In response to my standard, ‘What can I do for you?’ my next patient simply rolled up his trouser legs. ‘You’ve got to do something, doc,’ he pleaded. ‘They itch like hell.’
He was 55 and told me he’d suffered with skin problems on his legs for about three years. This was backed up by his records – he’d attended on numerous occasions with this problem and had been given a number of different diagnoses and a variety of treatments.
Otherwise, his past medical history was unremarkable. He suffered from mild hypertension, for which he’d been prescribed amlodipine for the last couple of years, and he sometimes took anti-inflammatories for backache. He had no past history of any other significant skin condition and was otherwise well.
Examination revealed mildly swollen legs with a papular rash and some plaque-like lesions, with a little discolouration. The problem was symmetrical and there
was obvious evidence of excoriation. At first glance, I thought the likeliest diagnosis was varicose eczema, though he had no previous history of deep-vein thrombosis and there were no obvious varicose veins to see.
• Varicose eczema
• Lichen planus
• Lichen simplex
• Drug reaction
• Other obscure lower-limb dermatosis.
Despite the lack of obvious varicosities, varicose eczema seemed the most likely explanation, simply by virtue of it being such a common cause of inflamed and itchy lower legs.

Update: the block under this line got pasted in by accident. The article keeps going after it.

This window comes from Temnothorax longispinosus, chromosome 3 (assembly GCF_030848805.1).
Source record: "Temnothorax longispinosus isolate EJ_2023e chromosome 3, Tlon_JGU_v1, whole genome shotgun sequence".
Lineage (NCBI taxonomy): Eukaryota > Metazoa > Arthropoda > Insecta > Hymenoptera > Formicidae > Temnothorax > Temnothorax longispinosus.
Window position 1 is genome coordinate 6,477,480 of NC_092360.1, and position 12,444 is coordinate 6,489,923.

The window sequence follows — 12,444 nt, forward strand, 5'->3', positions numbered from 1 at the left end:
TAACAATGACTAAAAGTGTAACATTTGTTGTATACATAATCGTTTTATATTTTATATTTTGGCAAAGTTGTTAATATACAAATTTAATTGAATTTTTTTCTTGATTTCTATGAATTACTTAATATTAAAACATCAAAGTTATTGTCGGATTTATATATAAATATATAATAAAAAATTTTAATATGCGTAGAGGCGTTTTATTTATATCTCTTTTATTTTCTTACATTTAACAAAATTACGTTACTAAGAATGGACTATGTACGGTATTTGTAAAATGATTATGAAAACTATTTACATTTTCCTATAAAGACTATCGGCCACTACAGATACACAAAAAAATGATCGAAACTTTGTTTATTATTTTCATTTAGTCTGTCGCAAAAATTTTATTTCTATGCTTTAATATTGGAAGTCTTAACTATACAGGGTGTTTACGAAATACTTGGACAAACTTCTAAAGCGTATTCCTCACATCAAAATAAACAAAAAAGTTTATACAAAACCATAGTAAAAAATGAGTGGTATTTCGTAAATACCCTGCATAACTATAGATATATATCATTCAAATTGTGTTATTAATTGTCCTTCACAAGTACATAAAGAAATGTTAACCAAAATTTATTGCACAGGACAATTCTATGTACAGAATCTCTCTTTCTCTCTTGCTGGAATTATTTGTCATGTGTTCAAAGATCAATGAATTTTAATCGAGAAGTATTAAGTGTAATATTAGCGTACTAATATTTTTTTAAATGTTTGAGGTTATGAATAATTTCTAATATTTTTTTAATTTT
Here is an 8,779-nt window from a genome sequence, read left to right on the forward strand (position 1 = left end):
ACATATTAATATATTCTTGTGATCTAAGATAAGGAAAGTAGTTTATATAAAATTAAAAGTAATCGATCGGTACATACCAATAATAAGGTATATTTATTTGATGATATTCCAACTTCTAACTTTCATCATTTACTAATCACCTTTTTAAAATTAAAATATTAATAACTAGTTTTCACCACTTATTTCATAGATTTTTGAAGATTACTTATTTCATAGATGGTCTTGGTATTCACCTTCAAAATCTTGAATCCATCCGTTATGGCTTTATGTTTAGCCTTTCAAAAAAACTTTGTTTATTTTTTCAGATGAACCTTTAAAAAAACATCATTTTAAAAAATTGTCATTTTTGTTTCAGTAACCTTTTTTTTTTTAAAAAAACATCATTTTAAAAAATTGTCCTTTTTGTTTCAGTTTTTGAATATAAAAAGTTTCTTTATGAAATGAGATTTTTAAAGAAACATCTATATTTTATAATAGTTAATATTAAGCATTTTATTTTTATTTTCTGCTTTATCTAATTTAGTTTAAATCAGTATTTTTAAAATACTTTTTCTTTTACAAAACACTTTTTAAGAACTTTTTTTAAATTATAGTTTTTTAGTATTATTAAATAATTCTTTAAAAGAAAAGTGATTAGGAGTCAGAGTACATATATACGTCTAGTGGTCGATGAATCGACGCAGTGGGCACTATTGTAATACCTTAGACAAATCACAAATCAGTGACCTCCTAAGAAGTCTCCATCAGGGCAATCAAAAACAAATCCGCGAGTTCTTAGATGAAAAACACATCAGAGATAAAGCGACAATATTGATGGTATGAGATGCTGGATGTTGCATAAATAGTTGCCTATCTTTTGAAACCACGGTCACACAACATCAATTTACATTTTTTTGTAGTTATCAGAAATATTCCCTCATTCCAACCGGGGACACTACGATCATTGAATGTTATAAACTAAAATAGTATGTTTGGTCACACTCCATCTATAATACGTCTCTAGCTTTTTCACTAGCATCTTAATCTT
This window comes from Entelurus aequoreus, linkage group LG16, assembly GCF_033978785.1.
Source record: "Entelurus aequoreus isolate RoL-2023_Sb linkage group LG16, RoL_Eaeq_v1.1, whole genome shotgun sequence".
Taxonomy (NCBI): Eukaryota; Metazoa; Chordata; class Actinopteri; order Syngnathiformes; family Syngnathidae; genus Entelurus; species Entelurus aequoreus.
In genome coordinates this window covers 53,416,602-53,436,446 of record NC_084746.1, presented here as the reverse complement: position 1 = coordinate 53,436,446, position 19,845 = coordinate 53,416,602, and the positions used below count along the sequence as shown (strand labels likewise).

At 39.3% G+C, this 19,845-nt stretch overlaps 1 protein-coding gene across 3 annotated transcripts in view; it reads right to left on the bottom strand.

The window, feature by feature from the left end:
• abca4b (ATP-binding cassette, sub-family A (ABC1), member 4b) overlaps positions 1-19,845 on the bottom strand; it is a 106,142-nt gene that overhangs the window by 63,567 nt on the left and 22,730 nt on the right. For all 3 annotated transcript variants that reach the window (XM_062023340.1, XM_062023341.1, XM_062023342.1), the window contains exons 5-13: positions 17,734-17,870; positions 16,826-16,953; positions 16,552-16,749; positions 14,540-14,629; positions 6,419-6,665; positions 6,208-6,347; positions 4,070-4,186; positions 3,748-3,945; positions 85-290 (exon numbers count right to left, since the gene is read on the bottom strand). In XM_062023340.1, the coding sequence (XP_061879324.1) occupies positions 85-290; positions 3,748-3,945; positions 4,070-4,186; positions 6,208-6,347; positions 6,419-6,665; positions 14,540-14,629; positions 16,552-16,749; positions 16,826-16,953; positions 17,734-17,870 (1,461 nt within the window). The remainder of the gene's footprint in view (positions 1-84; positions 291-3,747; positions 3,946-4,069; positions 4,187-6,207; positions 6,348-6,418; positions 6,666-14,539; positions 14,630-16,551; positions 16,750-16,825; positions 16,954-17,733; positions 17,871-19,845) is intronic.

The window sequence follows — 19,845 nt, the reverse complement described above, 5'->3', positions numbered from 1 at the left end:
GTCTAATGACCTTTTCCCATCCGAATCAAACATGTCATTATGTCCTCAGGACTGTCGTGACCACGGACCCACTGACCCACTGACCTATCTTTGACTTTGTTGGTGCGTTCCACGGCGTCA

Lichen planus was also a possibility – it’s certainly very itchy, has a similar appearance to this man’s problem and can also cause post-inflammatory hyperpigmentation, which would have explained the discolouration.
Lichen simplex, too, is common on the legs and is usually described as intensely irritating. But I had never encountered lichen planus or simplex as extensive as this.
Calcium-channel blockers often cause swollen ankles with skin inflammation and irritation – but he insisted that his symptoms preceded him being prescribed amlodipine for his hypertension.
The hidden clue
The only real clue that the diagnosis might turn out to be something obscure was the fact that it was impossible to convince myself that any of the usual suspects were a perfect fit for his symptoms and signs. This was reinforced by the fact that previous consultations had entertained these diagnoses and yet the standard treatments had failed to resolve his problem.
Getting on the right track
It was clearly time to refer this gentleman to a dermatologist. The suspicion that this might be an unusual diagnosis was eventually confirmed by a skin biopsy – this revealed cutaneous amyloidosis (also known as lichen amyloid). This is caused by protein deposition within the skin but differs from other forms of amyloid in that there is no other underlying systemic illness. My patient is being treated with high-strength topical steroids and is at last beginning to get some relief from his symptoms.
Dr Keith Hopcroft is a GP in Laindon, Essex